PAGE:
“Courage doesn’t always roar. Sometimes courage is the quiet voice at the end of the day saying, ‘I will try again tomorrow.'” ~ Mary Anne Radmacher
Because there are no coincidences on the Camino — or in life — I chose this quote at random from a collection of inspirational “fortune cookies” for pilgrims at the albergue in Logroño. It was a fitting message for the day following debilitating pain which hobbled my body and my spirit.
I didn’t roar that morning when I awoke. I sat up in bed, grinned at the giggling French ladies across from my bunk, and tentatively put my tender feet on the floor.
For the record, I’m not a fan of the word try. It’s a weaselly word that gets me credit for doing basically nothing. But I can say that now, in hindsight. Out on the Camino, in a little town, isolated from the support of familiars, all I could do was try again. I wasn’t ready to give up just yet. Putting on my shoes felt like an act of courage.
It’s perhaps no small coincidence that the woman who penned this quote is no stranger to me. Mary Anne’s studio and shop once operated in my town. During a particularly painful period in my life, I would spend hours in her store, reading every one of her inspirational messages, rummaging for tissues in my purse when a quote hit me in the heart. Those afternoons in her shop were mini-retreats, a sanctuary for me that restored balance, nourished my heart, and had me back on my feet. Finding her words here in Spain did just the same.
I would try again.
Step by step, I made a it 21km (13mi) that day, thanks in part to Katrin’s encouragement and companionship. The pain in my feet diminished with ibuprofen and alternating between my running shoes and my Crocs.
And pastries, of course. They helped too.
In Viana, we went into one of Spain’s many delightfully-scented bakeries to buy a loaf of bread, and I came out with an airy masterpiece of flaky layers topped with meringue and honey. It was a delicious nightmare to eat daintily, but that’s what a handkerchief is for!
Eating on the Camino is often a hands-on affair. In one restaurant, I was served a soup with seafood — all of which required messy disassembly. Even the tiniest bar has a counter where you can look over the edible options on offer. Tapas (or pinchos) come on tiny skewers. Bocadillos (rustic sandwiches on French bread) come with sausage, or cheese, or bacon, or dried ham, or egg. All eaten hand to mouth. The most common thing to find at a bar is the Spanish tortilla, a nourishing, thick slice of egg, potato, and cheese baked together. Sometimes they put tortilla in the bocadillo and call it a meal.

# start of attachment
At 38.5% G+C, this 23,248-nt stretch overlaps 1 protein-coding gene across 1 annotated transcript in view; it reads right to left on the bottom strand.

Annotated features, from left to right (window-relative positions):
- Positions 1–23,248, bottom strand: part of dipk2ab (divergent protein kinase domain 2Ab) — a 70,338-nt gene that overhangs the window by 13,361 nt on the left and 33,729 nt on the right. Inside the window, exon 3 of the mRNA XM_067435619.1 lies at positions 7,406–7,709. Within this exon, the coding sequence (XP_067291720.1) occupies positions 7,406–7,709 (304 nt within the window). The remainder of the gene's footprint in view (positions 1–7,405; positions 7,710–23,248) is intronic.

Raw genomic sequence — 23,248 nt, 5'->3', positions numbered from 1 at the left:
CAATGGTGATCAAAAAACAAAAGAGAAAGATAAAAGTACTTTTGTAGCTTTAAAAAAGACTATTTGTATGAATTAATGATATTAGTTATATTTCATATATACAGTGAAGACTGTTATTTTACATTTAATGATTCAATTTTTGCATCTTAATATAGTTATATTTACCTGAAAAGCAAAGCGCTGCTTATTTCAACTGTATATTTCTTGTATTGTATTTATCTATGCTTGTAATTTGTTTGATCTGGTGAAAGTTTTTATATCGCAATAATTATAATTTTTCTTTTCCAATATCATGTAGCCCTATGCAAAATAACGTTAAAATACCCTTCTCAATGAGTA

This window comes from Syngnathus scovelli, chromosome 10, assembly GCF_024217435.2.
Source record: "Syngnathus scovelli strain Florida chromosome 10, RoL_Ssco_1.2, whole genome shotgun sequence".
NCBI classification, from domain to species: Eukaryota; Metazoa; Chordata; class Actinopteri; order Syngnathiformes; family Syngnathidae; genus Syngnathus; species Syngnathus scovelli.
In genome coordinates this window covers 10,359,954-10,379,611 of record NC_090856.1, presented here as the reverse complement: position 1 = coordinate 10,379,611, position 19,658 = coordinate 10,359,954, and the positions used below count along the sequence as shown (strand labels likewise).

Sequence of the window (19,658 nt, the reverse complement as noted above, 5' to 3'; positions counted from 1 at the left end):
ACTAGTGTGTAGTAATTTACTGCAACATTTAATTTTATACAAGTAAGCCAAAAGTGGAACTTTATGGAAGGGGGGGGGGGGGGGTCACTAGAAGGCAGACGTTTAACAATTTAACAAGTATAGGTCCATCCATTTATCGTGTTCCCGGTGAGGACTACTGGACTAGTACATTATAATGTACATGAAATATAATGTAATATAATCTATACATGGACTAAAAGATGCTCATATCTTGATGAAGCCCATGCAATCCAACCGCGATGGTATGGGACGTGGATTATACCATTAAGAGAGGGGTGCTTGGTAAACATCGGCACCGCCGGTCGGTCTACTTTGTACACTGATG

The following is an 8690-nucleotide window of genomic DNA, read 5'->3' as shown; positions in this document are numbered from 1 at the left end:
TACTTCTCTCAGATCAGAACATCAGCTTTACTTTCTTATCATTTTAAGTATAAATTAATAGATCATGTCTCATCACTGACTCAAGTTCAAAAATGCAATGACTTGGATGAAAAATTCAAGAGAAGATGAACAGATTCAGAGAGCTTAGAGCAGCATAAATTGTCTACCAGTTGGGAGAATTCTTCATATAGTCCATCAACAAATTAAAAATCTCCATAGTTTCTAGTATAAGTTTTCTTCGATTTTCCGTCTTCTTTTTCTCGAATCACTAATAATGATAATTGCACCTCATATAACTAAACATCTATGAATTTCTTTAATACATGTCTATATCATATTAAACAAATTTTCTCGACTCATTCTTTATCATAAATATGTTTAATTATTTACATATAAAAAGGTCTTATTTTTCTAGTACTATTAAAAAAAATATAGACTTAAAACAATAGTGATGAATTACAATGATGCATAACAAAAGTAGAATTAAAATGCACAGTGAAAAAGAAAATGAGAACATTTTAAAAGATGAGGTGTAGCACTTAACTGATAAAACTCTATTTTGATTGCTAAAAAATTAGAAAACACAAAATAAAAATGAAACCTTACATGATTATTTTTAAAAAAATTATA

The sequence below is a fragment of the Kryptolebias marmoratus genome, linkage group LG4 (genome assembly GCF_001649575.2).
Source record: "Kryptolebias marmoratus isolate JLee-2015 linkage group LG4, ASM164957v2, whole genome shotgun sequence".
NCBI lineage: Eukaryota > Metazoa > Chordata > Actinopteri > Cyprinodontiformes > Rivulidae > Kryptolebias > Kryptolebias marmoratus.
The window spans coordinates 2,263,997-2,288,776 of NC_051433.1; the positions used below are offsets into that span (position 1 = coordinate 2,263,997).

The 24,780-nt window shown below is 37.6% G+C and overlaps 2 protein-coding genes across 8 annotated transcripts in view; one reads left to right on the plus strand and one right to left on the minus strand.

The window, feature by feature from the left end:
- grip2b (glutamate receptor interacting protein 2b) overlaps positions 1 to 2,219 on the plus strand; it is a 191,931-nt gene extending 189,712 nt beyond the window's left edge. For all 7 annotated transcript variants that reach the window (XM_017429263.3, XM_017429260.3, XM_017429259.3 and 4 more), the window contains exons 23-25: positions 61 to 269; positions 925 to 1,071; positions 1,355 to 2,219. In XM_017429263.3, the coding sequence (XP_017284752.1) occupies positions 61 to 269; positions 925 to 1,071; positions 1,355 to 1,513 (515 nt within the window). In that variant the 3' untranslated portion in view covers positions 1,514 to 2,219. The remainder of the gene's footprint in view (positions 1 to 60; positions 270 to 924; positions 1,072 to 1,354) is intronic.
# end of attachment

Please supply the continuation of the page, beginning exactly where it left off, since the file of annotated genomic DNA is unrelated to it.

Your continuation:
On this particular day, my lunch was a egg and sausage bocadillo about the size of a hot dog bun, with scrambled egg spilling over the sides. Yum.
We made a long slog next to the highway, but hammed it up for photos under the La Rioja sign, leaving the Navarra region for the first time since the Pyrenées. Now we were entering one of Spain’s well-known areas, famous for its wine. We’d already sampled some of Rioja’s reds as a part of the evening pilgrim meals and were looking forward to more.
Having walked together for 9 days, I missed Marisela a lot. I’d grown accustomed to looking ahead for her on the path, recognizing her red jacket from afar. I’d look ahead for her and then, with a sinking feeling, I’d remember she was gone. Most of my focus was on managing the pain in my feet, but I thought of her often.
My final stiff, painful steps of the day got us into Logroño. Its graceful bridge welcomed us into the town, spanning beautifully over a wide, flat river. We saw our first storks nesting high up on buildings.
Katrin and I soon got turned around in its busy streets, but eventually found a shiny, new albergue with some of the most gorgeous, spacious bathrooms I encountered on the whole Camino. What a luxury it was to have a locking door! I steamed up the whole place getting squeaky clean.
For dinner, we meandered along the main drag looking for an open restaurant and finally settled on a place that looked promising. When our waitress saw us struggling with the menu, she kept stopping by our table to show us other people’s food and pointing to the corresponding number on our menus. “El siete,” and she’d point. “El dos.” This cracked us up. How helpful! How ingenious! Another Camino angel.
I ended up with fried eggs on top of French fries and bacon. Not haute cuisine, but plenty of filling, hands-on food.
In my journal I wrote about my hopes for the next day: finding new shoe inserts that might reduce my foot pain and possibly a set of walking sticks. I felt tired and sore but was feeling proud of finding a way forward in spite of difficulty.
My courage didn’t roar, but I made it. I’d logged another day on the Camino and I was starting to feel hopeful about the days to come.